Emil Yde
Born: (1900-01-28)January 28, 1900
Great Lakes, Illinois, U.S.
Died: December 4, 1968(1968-12-04) (aged 68)
Leesburg, Florida, U.S.
Batted: Both
Threw: Left
MLB debut
April 21, 1924, for the Pittsburgh Pirates
Last MLB appearance
October 3, 1929, for the Detroit Tigers
MLB statistics
Earned run average4.02
Win–loss record49–25
Career highlights and awards

Emil Ogden Yde (January 28, 1900 – December 4, 1968) was a left-handed professional baseball pitcher. He played all or part of four seasons in Major League Baseball for the Pittsburgh Pirates (1924–27) and Detroit Tigers in 1929. As a rookie in 1924, Yde led the National League in shutouts with four and in winning percentage (.842) with a Win–loss record of 16–3.

In 1925, Yde became the first pitcher ever to allow back-to-back home runs in a World Series when Goose Goslin and Joe Harris hit consecutive homers in the third inning of the fourth game of the series.[1]

He also was a good hitting pitcher in his brief major league career, posting a .233 batting average (74-for-317) with 46 runs, 1 home run and 28 RBI.

Yde was of Danish descent.[2] His father worked at Naval Station Great Lakes and later as a superintendent at a coal yard. Yde attended both the University of Wisconsin–Madison and the University of Illinois at Urbana–Champaign.[3] He served in the United States Navy during World War I.[4]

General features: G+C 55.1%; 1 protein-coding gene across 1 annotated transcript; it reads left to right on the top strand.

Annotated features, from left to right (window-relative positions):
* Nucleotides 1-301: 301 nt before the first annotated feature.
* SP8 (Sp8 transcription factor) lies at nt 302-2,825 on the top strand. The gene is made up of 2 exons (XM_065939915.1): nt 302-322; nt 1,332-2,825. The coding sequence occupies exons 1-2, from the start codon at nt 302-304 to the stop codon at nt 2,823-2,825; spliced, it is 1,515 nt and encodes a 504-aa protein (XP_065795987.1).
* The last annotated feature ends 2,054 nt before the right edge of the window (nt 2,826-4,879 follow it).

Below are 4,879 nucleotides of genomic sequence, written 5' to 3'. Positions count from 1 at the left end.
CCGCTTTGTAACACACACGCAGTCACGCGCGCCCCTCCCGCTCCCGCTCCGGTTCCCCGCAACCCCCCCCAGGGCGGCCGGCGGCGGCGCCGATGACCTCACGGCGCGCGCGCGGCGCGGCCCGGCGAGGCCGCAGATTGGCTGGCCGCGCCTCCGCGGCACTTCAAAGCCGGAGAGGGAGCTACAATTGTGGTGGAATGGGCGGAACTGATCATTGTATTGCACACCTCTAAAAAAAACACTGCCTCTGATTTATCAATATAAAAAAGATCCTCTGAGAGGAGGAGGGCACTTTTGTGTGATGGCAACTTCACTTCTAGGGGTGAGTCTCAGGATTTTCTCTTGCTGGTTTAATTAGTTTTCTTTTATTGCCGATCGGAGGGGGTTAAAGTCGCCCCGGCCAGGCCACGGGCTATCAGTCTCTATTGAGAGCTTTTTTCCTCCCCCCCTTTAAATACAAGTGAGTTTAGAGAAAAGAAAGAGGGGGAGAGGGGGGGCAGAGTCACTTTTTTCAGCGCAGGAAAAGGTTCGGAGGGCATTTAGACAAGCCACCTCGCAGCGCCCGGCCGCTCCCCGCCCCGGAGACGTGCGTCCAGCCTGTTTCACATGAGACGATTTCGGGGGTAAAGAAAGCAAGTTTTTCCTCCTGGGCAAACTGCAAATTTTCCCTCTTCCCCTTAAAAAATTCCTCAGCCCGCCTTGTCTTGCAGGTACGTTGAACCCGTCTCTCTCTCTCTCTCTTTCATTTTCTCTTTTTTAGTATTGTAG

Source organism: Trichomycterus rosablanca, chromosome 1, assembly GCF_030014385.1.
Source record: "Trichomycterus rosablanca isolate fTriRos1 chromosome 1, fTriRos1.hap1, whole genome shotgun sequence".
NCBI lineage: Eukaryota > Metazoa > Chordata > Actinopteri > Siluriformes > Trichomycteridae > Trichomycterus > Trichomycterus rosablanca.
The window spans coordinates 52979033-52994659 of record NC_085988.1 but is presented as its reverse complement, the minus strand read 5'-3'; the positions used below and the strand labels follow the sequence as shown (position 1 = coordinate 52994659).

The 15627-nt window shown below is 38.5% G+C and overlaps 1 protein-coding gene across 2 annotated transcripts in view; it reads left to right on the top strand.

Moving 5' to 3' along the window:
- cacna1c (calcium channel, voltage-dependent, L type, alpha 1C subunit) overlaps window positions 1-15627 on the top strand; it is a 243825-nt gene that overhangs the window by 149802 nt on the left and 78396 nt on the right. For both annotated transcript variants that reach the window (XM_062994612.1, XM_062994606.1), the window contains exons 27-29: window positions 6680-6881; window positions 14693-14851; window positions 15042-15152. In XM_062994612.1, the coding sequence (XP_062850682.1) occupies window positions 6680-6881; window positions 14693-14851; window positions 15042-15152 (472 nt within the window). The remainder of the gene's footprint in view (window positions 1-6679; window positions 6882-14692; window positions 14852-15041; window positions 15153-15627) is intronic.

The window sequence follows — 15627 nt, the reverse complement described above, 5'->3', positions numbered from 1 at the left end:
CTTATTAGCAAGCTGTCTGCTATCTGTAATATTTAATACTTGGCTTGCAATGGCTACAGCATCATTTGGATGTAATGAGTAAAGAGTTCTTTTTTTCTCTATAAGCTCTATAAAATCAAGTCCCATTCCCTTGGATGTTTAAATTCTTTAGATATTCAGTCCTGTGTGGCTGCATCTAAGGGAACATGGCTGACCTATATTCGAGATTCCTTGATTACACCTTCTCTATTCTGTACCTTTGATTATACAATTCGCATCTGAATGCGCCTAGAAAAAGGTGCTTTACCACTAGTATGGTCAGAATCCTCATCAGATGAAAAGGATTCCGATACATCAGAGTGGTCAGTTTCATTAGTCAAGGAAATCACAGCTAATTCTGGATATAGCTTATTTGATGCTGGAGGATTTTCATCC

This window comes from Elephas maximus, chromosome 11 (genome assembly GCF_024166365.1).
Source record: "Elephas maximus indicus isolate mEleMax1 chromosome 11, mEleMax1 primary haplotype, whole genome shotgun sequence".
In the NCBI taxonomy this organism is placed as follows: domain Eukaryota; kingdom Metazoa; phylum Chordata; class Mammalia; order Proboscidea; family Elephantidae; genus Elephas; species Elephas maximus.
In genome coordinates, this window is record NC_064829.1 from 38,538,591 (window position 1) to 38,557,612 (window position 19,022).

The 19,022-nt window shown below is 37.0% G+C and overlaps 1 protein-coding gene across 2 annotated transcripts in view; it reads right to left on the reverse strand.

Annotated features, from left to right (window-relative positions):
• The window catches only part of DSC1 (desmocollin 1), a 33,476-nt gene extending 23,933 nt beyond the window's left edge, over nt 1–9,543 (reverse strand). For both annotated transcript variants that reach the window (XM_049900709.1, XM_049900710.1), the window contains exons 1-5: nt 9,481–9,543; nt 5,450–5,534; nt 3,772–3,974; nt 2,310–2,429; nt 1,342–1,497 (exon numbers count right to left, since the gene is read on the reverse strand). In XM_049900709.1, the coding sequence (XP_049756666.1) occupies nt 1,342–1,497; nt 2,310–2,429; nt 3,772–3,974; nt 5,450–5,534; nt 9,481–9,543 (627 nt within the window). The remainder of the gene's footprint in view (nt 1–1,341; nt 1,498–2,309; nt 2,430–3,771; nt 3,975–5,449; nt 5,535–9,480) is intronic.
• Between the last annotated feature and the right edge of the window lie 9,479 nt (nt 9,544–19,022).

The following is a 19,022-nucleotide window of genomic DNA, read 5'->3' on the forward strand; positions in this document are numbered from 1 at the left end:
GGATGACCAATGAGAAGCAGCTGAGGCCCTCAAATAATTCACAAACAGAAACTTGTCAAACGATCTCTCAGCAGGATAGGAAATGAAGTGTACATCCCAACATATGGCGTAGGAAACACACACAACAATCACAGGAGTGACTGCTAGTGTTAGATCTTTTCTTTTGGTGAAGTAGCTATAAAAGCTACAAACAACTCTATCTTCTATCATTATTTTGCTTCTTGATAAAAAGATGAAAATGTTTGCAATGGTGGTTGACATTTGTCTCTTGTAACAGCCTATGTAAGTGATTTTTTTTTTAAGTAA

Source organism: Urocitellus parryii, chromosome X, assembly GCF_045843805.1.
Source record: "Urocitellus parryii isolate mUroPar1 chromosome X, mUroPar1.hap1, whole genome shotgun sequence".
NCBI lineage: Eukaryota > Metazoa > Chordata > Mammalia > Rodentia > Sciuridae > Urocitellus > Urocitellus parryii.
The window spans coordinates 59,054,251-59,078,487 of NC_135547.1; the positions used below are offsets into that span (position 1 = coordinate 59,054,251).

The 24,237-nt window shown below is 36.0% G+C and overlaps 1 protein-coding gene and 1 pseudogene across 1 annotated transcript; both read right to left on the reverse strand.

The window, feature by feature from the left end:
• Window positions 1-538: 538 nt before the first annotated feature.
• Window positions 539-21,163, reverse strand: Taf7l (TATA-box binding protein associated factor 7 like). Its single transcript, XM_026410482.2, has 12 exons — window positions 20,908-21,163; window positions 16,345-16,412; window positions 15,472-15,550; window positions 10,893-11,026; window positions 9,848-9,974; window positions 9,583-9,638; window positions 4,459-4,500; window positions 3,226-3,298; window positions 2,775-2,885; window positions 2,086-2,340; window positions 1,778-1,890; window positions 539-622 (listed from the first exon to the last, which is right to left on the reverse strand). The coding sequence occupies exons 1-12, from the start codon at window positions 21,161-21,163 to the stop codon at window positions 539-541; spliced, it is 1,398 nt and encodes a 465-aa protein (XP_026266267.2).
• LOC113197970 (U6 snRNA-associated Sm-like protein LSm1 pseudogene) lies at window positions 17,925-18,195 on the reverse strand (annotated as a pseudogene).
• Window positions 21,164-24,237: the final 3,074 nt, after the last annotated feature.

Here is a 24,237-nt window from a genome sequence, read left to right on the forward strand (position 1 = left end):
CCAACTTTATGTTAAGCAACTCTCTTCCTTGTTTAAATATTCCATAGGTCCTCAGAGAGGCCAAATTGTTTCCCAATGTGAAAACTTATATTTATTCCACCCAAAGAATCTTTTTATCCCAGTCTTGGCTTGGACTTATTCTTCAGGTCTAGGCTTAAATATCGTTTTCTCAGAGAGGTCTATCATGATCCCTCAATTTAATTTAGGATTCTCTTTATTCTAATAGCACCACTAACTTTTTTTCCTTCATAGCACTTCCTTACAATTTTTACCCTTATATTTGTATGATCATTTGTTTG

He moved to Leesburg, Florida during his playing career and eventually became a real estate dealer there.[4] In 1944, he ran for sheriff of Lake County, Florida but lost in the Democratic Party primary to Willis V. McCall.[5]


  1. ^ Snyder, John (2004). The World Series' Most Wanted: The Top 10 Book of Championship Teams, Broken Dreams, and October Oddities. Potomac Books, Inc. ISBN 978-1-61234-052-4. Retrieved 18 February 2020.
  2. ^ Forr, James; Proctor, David (2009). Pie Traynor: A Baseball Biography. McFarland. p. 64. ISBN 978-0-7864-4385-7. Retrieved 18 February 2020.
  3. ^ Louisa, Angelo J. (2015). The Pirates Unraveled: Pittsburgh's 1926 Season. McFarland. ISBN 978-1-4766-2254-5. Retrieved 18 February 2020.
  4. ^ a b Lee, Bill (2015). The Baseball Necrology: The Post-Baseball Lives and Deaths of More Than 7,600 Major League Players and Others. McFarland. p. 438. ISBN 978-1-4766-0930-0. Retrieved 19 February 2020.
  5. ^ Corsair, Gary (2004). The Groveland Four. p. 12. ISBN 1414072449. Retrieved 18 February 2020.